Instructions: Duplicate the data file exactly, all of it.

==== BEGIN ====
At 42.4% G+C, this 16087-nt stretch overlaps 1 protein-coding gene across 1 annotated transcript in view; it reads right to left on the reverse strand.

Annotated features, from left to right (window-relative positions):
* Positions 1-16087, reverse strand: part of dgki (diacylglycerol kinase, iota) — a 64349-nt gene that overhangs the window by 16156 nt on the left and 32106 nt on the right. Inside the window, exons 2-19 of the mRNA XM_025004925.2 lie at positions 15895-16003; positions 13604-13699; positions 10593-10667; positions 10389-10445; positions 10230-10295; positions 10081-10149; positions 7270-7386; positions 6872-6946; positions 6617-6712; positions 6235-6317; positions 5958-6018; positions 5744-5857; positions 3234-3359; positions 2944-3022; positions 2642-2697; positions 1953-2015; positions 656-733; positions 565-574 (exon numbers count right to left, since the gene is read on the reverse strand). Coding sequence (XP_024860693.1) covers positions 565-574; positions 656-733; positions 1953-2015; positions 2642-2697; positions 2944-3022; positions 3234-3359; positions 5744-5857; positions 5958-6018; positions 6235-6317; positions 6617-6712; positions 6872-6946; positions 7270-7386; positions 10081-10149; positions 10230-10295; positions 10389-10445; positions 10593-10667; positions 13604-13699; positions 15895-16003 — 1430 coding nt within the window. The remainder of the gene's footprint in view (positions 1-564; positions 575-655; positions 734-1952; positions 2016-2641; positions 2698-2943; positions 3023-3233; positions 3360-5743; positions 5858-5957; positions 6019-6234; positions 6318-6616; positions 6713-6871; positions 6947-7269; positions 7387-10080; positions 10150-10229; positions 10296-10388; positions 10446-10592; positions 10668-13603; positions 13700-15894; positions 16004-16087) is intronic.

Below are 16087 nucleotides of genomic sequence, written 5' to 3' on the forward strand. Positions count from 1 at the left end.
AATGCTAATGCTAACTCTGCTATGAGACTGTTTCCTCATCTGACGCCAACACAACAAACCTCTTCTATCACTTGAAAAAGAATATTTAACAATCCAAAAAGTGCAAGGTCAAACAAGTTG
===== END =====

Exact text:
At 42.4% G+C, this 16087-nt stretch overlaps 1 protein-coding gene across 1 annotated transcript in view; it reads right to left on the reverse strand.

Annotated features, from left to right (window-relative positions):
* Positions 1-16087, reverse strand: part of dgki (diacylglycerol kinase, iota) — a 64349-nt gene that overhangs the window by 16156 nt on the left and 32106 nt on the right. Inside the window, exons 2-19 of the mRNA XM_025004925.2 lie at positions 15895-16003; positions 13604-13699; positions 10593-10667; positions 10389-10445; positions 10230-10295; positions 10081-10149; positions 7270-7386; positions 6872-6946; positions 6617-6712; positions 6235-6317; positions 5958-6018; positions 5744-5857; positions 3234-3359; positions 2944-3022; positions 2642-2697; positions 1953-2015; positions 656-733; positions 565-574 (exon numbers count right to left, since the gene is read on the reverse strand). Coding sequence (XP_024860693.1) covers positions 565-574; positions 656-733; positions 1953-2015; positions 2642-2697; positions 2944-3022; positions 3234-3359; positions 5744-5857; positions 5958-6018; positions 6235-6317; positions 6617-6712; positions 6872-6946; positions 7270-7386; positions 10081-10149; positions 10230-10295; positions 10389-10445; positions 10593-10667; positions 13604-13699; positions 15895-16003 — 1430 coding nt within the window. The remainder of the gene's footprint in view (positions 1-564; positions 575-655; positions 734-1952; positions 2016-2641; positions 2698-2943; positions 3023-3233; positions 3360-5743; positions 5858-5957; positions 6019-6234; positions 6318-6616; positions 6713-6871; positions 6947-7269; positions 7387-10080; positions 10150-10229; positions 10296-10388; positions 10446-10592; positions 10668-13603; positions 13700-15894; positions 16004-16087) is intronic.

Below are 16087 nucleotides of genomic sequence, written 5' to 3' on the forward strand. Positions count from 1 at the left end.
AATGCTAATGCTAACTCTGCTATGAGACTGTTTCCTCATCTGACGCCAACACAACAAACCTCTTCTATCACTTGAAAAAGAATATTTAACAATCCAAAAAGTGCAAGGTCAAACAAGTTG